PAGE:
The clinics insist there are few, if any, side effects from HGH. Mainstream medical authorities say otherwise.
A 2007 review of 31 medical studies showed swelling in half of HGH patients, with joint pain or diabetes in more than a fifth. A French study of about 7,000 people who took HGH as children found a 30 percent higher risk of death from causes like bone tumors and stroke, stirring a health advisory from U.S. authorities.
For proof that the drug works, marketers turn to images like the memorable one of pot-bellied septuagenarian Dr. Jeffry Life, supposedly transformed into a ripped hulk of himself by his own program available at the upscale Las Vegas-based Cenegenics Elite Health. (He declined to be interviewed.)
These promoters of HGH say there is a connection between the drop-off in growth hormone levels through adulthood and the physical decline that begins in late middle age. Replace the hormone, they say, and the aging process slows.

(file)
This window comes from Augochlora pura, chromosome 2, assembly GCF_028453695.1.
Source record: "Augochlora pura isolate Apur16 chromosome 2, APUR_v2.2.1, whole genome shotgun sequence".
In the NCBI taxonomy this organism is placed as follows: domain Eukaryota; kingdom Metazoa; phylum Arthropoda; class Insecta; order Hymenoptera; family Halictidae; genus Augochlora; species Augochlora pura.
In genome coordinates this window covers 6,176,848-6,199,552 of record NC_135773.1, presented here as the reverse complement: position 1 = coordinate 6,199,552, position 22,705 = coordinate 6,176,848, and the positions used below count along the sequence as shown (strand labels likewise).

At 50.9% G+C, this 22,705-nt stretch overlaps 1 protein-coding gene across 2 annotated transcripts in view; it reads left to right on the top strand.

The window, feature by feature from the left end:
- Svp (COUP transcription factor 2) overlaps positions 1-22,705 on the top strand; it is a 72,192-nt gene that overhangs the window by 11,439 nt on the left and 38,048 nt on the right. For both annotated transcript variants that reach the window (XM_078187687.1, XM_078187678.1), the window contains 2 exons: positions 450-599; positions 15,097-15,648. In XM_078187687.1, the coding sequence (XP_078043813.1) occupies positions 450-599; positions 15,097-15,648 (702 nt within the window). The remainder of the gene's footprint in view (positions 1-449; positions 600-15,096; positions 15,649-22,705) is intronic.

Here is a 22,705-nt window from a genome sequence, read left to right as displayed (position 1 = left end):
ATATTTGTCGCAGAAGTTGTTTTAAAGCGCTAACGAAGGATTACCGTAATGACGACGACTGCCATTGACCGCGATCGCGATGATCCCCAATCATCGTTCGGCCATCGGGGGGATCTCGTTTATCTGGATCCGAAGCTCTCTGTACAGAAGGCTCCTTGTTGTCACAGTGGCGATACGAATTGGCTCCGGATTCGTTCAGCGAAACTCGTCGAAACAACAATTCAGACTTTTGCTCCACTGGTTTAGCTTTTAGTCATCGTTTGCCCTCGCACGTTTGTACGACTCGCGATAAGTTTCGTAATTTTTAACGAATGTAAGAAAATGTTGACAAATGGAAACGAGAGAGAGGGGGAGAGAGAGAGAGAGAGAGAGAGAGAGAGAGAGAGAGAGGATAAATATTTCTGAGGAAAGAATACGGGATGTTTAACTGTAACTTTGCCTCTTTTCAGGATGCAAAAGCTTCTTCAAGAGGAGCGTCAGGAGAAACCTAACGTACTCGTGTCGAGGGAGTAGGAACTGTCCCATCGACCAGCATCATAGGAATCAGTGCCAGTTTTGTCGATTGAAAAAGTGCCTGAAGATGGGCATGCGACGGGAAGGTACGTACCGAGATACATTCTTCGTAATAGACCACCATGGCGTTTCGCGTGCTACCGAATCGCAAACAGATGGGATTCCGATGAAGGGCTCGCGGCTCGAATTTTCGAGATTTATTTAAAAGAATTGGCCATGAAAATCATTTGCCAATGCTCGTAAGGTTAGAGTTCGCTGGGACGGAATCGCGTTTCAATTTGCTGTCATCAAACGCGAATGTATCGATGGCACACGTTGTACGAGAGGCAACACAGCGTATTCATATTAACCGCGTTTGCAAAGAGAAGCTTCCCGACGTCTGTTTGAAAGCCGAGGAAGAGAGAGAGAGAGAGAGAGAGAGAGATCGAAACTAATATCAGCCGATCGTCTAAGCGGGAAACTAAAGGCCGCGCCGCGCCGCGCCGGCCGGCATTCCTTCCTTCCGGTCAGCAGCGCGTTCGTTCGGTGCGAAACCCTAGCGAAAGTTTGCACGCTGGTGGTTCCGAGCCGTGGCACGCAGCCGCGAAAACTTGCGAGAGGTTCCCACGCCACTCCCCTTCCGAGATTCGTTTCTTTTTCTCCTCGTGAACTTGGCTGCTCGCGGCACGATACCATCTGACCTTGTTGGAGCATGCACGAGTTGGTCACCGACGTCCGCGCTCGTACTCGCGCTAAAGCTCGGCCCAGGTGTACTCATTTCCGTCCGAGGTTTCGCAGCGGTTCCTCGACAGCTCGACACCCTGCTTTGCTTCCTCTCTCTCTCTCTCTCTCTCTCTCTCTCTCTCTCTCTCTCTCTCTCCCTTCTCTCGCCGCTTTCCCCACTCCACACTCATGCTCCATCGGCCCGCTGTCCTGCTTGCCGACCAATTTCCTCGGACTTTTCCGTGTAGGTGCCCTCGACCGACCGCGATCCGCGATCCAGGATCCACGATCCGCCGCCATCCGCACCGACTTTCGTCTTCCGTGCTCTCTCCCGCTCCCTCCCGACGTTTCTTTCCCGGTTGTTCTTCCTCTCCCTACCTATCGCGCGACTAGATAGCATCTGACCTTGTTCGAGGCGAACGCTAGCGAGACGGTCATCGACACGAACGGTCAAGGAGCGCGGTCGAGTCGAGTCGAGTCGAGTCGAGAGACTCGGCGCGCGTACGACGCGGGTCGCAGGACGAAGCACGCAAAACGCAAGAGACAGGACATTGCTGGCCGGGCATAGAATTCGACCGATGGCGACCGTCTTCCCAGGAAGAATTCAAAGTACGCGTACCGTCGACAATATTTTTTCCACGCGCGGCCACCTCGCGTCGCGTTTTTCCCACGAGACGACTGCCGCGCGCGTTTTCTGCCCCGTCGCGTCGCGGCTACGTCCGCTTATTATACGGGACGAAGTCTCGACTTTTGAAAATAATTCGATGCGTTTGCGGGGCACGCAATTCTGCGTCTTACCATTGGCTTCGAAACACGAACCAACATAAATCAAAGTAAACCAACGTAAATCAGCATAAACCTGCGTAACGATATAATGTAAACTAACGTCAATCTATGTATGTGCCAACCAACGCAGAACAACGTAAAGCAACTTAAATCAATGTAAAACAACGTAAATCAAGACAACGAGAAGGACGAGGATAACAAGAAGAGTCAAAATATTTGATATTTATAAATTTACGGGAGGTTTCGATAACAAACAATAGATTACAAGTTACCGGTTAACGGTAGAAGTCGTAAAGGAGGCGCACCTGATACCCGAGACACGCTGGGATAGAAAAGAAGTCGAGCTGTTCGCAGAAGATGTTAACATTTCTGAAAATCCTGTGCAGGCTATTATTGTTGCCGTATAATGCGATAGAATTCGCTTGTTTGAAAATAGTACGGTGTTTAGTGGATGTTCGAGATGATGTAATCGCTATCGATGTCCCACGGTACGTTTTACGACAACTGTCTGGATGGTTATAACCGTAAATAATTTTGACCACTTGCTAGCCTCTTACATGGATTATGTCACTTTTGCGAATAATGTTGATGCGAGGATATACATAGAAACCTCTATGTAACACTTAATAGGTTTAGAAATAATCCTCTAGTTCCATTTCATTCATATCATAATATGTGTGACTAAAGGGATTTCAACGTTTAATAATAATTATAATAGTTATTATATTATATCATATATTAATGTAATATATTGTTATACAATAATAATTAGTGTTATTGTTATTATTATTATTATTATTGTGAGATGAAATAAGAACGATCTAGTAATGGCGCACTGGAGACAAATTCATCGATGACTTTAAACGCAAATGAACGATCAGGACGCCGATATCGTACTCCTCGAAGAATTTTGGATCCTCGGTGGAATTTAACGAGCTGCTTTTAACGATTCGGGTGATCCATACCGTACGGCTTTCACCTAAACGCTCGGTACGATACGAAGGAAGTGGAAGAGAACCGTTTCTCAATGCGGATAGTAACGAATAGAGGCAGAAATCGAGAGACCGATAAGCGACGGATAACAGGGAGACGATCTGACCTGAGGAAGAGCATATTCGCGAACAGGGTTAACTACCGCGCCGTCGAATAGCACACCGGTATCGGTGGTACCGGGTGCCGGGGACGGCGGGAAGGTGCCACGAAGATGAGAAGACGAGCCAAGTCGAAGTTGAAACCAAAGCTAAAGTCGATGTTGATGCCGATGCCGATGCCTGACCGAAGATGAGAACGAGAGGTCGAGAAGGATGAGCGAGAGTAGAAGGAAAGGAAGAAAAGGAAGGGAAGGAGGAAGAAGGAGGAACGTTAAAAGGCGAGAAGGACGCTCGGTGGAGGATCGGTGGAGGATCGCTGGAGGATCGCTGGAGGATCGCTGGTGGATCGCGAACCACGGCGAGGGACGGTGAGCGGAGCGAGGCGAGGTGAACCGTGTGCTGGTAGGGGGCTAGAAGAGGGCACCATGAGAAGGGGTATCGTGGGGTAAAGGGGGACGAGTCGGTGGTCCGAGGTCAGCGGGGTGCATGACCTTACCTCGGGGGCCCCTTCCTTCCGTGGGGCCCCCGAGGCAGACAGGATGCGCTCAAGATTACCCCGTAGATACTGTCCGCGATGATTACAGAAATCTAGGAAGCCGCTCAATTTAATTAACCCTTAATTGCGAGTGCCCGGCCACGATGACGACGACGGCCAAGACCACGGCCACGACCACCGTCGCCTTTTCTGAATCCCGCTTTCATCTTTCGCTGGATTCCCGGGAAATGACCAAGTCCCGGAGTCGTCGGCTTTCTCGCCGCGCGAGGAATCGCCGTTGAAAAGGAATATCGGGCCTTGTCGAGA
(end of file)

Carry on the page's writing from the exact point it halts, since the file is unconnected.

"It's an easy ruse. People equate hormones with youth," said Dr. Tom Perls, a leading industry critic who does aging research at Boston University. "It's a marketing dream come true."
Some scientific studies of HGH have found modest benefits: some muscle and bone building, as well as limited fat loss, but nothing like the claims of the anti-aging industry. And some of the value credited to HGH may instead come from testosterone, which is routinely provided with HGH by anti-aging doctors and sports suppliers.
Endocrinologists say it's natural for the body to produce less growth hormone as people age beyond their early 20s, because they aren't growing anymore. Only a tiny number of adults with extraordinarily low HGH levels — perhaps several thousand of them — are believed to suffer real deficiencies that can properly be treated with the hormone.